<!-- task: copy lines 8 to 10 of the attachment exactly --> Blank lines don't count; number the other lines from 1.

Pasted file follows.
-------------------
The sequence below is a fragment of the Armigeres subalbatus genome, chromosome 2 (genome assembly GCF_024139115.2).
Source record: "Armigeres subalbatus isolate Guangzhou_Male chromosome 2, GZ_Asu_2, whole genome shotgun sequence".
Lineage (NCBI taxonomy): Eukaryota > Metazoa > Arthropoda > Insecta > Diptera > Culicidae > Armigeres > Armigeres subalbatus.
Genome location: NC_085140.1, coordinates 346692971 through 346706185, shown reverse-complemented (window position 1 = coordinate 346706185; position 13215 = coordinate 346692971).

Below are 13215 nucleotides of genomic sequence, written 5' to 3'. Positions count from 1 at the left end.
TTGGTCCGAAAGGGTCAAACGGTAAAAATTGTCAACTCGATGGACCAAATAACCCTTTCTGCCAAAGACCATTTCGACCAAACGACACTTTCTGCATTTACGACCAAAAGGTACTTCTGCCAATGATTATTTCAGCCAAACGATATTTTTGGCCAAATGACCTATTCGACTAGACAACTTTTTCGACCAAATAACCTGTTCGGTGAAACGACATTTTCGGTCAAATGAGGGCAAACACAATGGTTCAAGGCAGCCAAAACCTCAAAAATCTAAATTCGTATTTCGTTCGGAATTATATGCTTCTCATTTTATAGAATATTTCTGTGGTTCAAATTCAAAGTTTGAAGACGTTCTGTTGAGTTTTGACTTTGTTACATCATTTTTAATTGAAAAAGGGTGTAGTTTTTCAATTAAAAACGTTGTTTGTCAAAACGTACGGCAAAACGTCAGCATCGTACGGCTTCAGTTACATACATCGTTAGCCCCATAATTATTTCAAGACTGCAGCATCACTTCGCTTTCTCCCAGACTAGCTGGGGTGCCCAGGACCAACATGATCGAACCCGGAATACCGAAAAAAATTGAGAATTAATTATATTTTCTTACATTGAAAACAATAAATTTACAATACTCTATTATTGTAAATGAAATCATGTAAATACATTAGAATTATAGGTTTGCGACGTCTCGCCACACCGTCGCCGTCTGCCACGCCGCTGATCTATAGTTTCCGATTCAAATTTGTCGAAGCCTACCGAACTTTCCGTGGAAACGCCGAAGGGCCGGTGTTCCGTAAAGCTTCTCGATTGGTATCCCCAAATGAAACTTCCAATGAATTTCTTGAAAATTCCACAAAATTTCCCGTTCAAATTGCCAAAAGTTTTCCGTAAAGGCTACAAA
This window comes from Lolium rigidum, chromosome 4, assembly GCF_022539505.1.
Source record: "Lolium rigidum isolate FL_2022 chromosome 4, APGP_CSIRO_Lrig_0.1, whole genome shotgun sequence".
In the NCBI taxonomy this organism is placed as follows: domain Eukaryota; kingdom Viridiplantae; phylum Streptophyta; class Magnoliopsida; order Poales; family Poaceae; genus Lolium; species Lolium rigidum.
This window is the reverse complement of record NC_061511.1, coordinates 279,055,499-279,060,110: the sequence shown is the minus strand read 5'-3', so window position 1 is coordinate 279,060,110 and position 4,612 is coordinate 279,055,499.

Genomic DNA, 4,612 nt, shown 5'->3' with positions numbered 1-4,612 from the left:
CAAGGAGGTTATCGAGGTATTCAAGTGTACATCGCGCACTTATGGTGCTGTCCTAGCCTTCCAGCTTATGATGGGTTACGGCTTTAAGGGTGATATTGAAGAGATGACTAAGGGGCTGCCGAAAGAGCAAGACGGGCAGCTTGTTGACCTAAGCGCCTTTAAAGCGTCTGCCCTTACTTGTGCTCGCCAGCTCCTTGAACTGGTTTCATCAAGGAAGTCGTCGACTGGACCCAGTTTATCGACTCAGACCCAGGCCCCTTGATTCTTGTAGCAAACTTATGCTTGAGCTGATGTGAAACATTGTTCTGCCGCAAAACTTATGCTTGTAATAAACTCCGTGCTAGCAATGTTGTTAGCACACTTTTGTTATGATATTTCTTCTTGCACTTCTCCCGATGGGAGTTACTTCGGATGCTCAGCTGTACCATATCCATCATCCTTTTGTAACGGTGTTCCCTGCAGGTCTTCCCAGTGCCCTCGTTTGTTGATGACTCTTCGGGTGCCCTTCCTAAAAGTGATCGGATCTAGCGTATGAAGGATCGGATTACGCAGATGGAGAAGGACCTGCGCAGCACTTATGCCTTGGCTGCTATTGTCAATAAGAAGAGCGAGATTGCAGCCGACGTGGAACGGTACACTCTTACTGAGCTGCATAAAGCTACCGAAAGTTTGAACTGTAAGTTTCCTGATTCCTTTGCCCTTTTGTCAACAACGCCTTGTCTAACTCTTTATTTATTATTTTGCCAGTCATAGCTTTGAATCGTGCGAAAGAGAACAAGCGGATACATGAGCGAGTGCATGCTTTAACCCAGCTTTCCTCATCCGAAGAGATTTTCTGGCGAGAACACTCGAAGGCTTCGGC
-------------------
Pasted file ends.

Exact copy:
Source record: "Lolium rigidum isolate FL_2022 chromosome 4, APGP_CSIRO_Lrig_0.1, whole genome shotgun sequence".
In the NCBI taxonomy this organism is placed as follows: domain Eukaryota; kingdom Viridiplantae; phylum Streptophyta; class Magnoliopsida; order Poales; family Poaceae; genus Lolium; species Lolium rigidum.
This window is the reverse complement of record NC_061511.1, coordinates 279,055,499-279,060,110: the sequence shown is the minus strand read 5'-3', so window position 1 is coordinate 279,060,110 and position 4,612 is coordinate 279,055,499.